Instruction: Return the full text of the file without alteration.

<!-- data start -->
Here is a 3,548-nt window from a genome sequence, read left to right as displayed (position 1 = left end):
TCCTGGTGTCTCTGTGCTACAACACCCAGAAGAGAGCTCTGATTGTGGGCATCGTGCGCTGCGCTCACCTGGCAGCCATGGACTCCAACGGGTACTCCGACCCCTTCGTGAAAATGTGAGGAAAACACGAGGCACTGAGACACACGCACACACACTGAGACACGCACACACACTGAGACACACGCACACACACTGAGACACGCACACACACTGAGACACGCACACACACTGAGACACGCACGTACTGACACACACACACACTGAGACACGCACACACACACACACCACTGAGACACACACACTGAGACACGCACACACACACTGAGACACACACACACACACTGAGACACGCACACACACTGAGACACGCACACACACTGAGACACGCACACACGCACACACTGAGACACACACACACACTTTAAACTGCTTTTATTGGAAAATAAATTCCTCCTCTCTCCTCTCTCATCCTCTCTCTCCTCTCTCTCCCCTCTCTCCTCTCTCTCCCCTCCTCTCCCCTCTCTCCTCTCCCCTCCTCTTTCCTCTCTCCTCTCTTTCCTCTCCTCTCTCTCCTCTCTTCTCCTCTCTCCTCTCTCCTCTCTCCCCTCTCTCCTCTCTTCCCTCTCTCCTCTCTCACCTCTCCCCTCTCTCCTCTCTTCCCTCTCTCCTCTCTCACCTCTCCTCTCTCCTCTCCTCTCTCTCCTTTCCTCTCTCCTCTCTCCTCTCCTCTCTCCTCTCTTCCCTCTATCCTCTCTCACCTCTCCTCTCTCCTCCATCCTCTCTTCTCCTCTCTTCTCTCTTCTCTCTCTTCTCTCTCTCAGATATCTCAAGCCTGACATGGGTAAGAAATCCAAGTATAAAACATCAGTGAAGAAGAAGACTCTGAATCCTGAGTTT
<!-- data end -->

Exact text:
Here is a 3,548-nt window from a genome sequence, read left to right as displayed (position 1 = left end):
TCCTGGTGTCTCTGTGCTACAACACCCAGAAGAGAGCTCTGATTGTGGGCATCGTGCGCTGCGCTCACCTGGCAGCCATGGACTCCAACGGGTACTCCGACCCCTTCGTGAAAATGTGAGGAAAACACGAGGCACTGAGACACACGCACACACACTGAGACACGCACACACACTGAGACACACGCACACACACTGAGACACGCACACACACTGAGACACGCACACACACTGAGACACGCACGTACTGACACACACACACACTGAGACACGCACACACACACACACCACTGAGACACACACACTGAGACACGCACACACACACTGAGACACACACACACACACTGAGACACGCACACACACTGAGACACGCACACACACTGAGACACGCACACACGCACACACTGAGACACACACACACACTTTAAACTGCTTTTATTGGAAAATAAATTCCTCCTCTCTCCTCTCTCATCCTCTCTCTCCTCTCTCTCCCCTCTCTCCTCTCTCTCCCCTCCTCTCCCCTCTCTCCTCTCCCCTCCTCTTTCCTCTCTCCTCTCTTTCCTCTCCTCTCTCTCCTCTCTTCTCCTCTCTCCTCTCTCCTCTCTCCCCTCTCTCCTCTCTTCCCTCTCTCCTCTCTCACCTCTCCCCTCTCTCCTCTCTTCCCTCTCTCCTCTCTCACCTCTCCTCTCTCCTCTCCTCTCTCTCCTTTCCTCTCTCCTCTCTCCTCTCCTCTCTCCTCTCTTCCCTCTATCCTCTCTCACCTCTCCTCTCTCCTCCATCCTCTCTTCTCCTCTCTTCTCTCTTCTCTCTCTTCTCTCTCTCAGATATCTCAAGCCTGACATGGGTAAGAAATCCAAGTATAAAACATCAGTGAAGAAGAAGACTCTGAATCCTGAGTTT